Grin and bare it 

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Phil Raymond, an employee at Mr. Grillz's newly opened location at the Highland Mall in Austin, shows off his diamond-encrusted grill.
With a grill you can look different without altering anything, without piercing anything,” says Mr. Grillz employee Edward Lopez. Lopez’s grill, a 14k-gold, diamond-encrusted front valued at $2,500, covers about half of his top row of teeth. “It’s like a costume.”

Mr. Grillz is banking on the latest grill resurrection. The three-month-old business has opened locations in South Park, Ingram Park, and Rivercenter malls. Brothers Sonny and Zam Lokhandwala say they also have Mr. Grillz set up in Austin, Killeen, and Tampa, Florida.

The cosmetic dental jewerly is fitted like a mouthpiece, and can be made from a number of different materials, including gold, silver, and platinum. Removable grills can also be customized with designs and embedded gems, till your teeth are “gleaming like I’m chewin’ on aluminum foil” as Paul Wall raps in Nelly’s 2005 single “Grillz.”

The chunky tooth ornaments have evolved over the years, popping back up in the most unlikely of places just when you thought they’d gone the way of lip plugs and scarification. Since Nelly gave the “smile on the rocks” its latest boost, that whitest of white-trashy stars Jessica Simpson wore a grill onstage at the August 2006 Teen Choice Awards.

Not everyone is ready to grin and bling it.

“Who would even wear that?” asked Brackenridge High School student Kimmy Huron at South Park Mall, pointing to a grill with red, white, and green stones designed to look like a Mexican flag. “I think `grills` are dumb and a waste of money. Guys just get them to cover up their ugly teeth.”

Although Huron concedes that some men can pull off the look, she says the majority of grill-wearers look ridiculous — including (and perhaps especially) her 14-year-old brother, who, she said, spent this past summer working construction with his grandfather to save up money to purchase gold teeth.

“I think they do it because they don’t have anything better to spend their money on,” Huron said. “They do it to put up a front.”

The recent grill resurgence has led to a few changes in local high-school dress-code policies. One of the first Texas school districts to add grills to their list of prohibited items was the Arlington Independent School District, whose ’06-’07 dress code reads as follows: “Mouth ‘grillz’ are not permitted. The determination of what constitutes a ‘grill’ is within the discretion of the principals.”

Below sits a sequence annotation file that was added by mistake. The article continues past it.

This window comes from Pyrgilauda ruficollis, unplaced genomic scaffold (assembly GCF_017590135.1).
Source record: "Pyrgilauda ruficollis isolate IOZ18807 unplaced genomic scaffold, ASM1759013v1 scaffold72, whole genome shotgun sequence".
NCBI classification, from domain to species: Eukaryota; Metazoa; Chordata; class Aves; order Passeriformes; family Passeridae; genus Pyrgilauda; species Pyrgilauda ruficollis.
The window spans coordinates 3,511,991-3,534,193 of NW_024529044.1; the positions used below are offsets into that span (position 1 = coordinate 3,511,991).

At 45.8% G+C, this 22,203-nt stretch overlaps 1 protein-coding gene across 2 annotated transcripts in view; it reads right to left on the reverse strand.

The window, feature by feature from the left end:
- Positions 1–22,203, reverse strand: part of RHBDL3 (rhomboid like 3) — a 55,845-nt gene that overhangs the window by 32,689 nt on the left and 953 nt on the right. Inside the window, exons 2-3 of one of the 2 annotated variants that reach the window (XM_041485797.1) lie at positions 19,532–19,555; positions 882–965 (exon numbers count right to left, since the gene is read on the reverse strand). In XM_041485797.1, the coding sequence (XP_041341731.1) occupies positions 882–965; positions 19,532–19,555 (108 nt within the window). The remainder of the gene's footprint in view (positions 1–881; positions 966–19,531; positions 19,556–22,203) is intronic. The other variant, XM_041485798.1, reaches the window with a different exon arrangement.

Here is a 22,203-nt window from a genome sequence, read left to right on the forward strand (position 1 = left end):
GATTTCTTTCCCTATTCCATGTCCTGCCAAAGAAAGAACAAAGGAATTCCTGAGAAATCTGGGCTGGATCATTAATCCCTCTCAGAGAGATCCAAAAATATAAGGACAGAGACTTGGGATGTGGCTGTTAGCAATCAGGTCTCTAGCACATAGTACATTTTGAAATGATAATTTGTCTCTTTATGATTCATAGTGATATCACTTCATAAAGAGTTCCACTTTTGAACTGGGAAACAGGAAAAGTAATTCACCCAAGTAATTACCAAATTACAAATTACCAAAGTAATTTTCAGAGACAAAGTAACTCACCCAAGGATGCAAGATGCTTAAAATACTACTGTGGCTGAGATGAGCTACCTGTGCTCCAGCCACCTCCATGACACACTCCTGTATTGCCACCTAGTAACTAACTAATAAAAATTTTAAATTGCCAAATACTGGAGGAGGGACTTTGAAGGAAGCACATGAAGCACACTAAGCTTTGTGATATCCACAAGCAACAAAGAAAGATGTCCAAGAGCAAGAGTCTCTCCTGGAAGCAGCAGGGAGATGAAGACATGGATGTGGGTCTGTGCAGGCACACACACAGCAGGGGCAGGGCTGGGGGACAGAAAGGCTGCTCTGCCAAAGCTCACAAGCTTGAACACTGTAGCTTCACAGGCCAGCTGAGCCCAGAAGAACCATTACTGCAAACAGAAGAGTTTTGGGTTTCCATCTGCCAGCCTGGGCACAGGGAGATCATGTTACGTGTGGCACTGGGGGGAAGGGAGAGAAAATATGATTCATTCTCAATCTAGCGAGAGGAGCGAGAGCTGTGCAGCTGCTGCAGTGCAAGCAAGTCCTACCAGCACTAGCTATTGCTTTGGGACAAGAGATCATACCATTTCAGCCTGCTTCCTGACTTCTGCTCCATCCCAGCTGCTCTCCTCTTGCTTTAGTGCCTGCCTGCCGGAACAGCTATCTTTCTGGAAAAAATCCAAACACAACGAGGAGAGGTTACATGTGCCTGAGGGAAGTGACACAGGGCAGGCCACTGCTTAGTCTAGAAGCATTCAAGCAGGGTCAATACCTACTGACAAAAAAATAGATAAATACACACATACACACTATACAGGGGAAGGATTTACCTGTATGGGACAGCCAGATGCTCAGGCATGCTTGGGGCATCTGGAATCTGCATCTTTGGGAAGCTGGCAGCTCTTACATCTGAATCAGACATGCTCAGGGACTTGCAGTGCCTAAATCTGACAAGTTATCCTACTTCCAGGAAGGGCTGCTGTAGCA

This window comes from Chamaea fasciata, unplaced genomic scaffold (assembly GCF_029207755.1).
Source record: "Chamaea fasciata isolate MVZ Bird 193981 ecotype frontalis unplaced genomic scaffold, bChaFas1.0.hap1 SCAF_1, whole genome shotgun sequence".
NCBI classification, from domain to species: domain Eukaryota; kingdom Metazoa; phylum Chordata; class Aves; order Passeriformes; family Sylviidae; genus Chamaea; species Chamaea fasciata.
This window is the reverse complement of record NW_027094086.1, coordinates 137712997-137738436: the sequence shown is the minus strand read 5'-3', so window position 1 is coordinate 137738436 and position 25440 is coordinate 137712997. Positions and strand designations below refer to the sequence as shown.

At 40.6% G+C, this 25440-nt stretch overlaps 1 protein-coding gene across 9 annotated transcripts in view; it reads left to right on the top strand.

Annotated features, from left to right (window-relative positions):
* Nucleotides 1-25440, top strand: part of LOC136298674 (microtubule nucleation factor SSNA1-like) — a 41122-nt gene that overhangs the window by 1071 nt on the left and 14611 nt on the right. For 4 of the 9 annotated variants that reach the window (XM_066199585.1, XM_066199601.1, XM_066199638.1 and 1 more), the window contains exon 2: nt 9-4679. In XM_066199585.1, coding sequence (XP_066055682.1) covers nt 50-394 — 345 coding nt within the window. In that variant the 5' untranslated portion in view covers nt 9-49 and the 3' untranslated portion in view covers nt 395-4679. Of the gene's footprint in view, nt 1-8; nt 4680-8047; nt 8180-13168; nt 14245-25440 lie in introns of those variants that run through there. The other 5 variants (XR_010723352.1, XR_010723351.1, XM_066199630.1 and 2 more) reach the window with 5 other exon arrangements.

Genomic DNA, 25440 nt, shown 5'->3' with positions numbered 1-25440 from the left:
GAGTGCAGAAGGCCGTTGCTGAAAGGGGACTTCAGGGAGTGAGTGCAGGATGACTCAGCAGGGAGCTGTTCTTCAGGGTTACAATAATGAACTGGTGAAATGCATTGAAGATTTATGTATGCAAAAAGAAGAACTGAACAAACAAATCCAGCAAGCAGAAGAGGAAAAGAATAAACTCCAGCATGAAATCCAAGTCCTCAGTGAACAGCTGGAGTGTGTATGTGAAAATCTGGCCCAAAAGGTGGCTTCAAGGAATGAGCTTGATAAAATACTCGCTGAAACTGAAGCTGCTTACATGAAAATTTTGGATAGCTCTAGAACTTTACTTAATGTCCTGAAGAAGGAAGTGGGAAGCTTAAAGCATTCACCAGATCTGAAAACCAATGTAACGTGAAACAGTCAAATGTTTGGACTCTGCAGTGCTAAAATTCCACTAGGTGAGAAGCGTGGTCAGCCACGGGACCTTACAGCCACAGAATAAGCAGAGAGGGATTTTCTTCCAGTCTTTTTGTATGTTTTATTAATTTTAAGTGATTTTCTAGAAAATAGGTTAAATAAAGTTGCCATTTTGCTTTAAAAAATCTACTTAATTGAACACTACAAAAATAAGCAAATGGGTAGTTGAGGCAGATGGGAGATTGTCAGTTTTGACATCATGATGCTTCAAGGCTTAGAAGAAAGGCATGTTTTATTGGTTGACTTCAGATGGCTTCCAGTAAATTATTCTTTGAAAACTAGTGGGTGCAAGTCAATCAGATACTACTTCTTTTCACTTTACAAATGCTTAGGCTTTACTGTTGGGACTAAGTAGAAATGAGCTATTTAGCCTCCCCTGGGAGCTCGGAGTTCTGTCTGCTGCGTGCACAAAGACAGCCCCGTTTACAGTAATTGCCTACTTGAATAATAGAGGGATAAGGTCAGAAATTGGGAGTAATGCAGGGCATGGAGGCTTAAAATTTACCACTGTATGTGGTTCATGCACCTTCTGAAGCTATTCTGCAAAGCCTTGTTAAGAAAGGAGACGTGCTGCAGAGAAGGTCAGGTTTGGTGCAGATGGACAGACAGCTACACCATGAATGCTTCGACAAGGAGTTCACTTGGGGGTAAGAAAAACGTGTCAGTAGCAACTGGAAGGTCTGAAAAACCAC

“Grills were becoming more and more popular and they were causing disruption in the classroom,” said Veronica Sopher, AISD director of communications. “Anytime there is a disruption in the classroom caused by something a student brings, we look at the item and evaluate its purpose.”

Other Texas districts have followed AISD’s lead. In San Antonio, not all 18 school districts inside Loop 1604 have made it a point to specifically ban grills but some use inclusive phrases — like East Central ISD’s “no facial jewelry other than the ear” — to crack down on grills.

“We don’t like to be too specific on our dress code because there are always circumstances that come up that we may not have foreseen,” said Clyde Peacock, assistant superintendent for student services at ECISD. “We found that if you get too specific there are things that you don’t cover that you’ll need to cover later.”

But some local districts, including Northside, Southwest, and Judson, have decided this year to include a definitive grills ban. In Southwest’s student handbook, the dress code includes the words “teeth jewelry is prohibited.”

“Grills are a big distraction,” said Pascual Gonzalez, executive director of communications at Northside Independent School District, which in August voted to include grills in its list of banned items. “Our only concern is that our schools remain orderly and conducive to learning. Whether it’s teeth jewelry or spiked orange-and-green hair, we’re not going to allow it.”

But it’s not just impressionable, fickle, and often cash-poor teens driving this trend. Chris Reed, 26, already owns two $3,000 models at home. He says it is all about owning the best merchandise money can buy. “It’s a fashion statement,” he says, flipping through a catalog at Mr. Grillz. “It’s an attention grabber and it gets the ladies. It’s the same reason people buy expensive suits or an expensive car. They wanna stand out.”

Aspiring rapper Mark Gonzalez (aka Chulo Boy) is looking forward to getting his first grill for his 21st birthday.

“I like getting attention,” he said. “It’s like when a girl gets their nails done to make them feel special. When I get my grill, I’ll feel good about myself.”



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